Impacts of climate change and extreme weather on food supply chains cascade across sectors and regions in Australia

Nat Food. 2022 Aug;3(8):631-643. doi: 10.1038/s43016-022-00570-3. Epub 2022 Aug 18.


Disasters resulting from climate change and extreme weather events adversely impact crop and livestock production. While the direct impacts of these events on productivity are generally well known, the indirect supply-chain repercussions (spillovers) are still unclear. Here, applying an integrated modelling framework that considers economic and physical factors, we estimate spillovers in terms of social impacts (for example, loss of job and income) and health impacts (for example, nutrient availability and diet quality) resulting from disruptions in food supply chains, which cascade across regions and sectors. Our results demonstrate that post-disaster impacts are wide-ranging and diverse owing to the interconnected nature of supply chains. We find that fruit, vegetable and livestock sectors are the most affected, with effects flowing on to other non-food production sectors such as transport services. The ability to cope with disasters is determined by socio-demographic characteristics, with communities in rural areas being most affected.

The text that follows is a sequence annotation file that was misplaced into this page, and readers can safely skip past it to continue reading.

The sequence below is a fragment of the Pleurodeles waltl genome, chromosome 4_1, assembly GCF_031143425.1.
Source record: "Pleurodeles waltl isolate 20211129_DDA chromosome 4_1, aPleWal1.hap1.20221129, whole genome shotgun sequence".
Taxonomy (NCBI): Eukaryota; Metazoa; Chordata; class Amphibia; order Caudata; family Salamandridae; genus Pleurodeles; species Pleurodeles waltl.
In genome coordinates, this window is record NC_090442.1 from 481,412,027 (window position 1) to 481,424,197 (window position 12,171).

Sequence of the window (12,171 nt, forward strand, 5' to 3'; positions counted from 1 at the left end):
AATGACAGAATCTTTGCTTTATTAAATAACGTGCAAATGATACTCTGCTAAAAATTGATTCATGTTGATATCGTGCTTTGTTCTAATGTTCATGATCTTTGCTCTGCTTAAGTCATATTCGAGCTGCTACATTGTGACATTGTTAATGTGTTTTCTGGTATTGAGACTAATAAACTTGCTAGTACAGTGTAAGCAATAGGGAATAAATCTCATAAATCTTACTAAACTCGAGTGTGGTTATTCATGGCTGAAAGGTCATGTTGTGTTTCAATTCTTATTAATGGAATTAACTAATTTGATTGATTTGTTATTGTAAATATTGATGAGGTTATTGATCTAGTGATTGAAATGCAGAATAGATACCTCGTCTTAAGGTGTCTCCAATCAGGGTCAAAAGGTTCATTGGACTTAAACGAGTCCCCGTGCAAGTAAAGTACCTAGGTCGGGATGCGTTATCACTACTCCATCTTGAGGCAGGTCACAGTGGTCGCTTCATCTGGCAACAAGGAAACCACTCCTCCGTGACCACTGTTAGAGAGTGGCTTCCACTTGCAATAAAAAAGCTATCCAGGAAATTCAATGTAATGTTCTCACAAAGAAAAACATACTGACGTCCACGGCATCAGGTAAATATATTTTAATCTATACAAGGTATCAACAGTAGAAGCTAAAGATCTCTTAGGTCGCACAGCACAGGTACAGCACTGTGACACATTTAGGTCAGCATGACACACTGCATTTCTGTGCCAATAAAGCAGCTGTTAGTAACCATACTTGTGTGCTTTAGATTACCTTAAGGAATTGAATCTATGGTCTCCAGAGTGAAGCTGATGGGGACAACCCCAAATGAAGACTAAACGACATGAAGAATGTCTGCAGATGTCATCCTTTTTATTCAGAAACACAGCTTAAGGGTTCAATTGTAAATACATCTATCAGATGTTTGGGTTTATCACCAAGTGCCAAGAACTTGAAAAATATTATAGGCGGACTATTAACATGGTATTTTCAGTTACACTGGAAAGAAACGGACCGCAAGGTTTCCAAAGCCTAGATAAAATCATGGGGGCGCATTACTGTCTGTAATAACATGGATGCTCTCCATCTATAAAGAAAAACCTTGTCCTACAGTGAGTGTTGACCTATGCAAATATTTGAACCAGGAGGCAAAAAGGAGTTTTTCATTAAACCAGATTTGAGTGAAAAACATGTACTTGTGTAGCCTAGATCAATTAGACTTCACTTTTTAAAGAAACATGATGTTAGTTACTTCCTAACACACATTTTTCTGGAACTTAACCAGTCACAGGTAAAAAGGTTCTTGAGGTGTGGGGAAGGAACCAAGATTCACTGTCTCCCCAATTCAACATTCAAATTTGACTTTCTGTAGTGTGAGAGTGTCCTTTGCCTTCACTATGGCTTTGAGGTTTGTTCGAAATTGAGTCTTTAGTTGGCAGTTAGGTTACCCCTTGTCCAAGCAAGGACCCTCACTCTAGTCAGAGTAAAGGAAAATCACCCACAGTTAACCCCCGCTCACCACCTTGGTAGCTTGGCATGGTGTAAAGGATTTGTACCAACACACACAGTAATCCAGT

Publication types

  • Research Support, Non-U.S. Gov't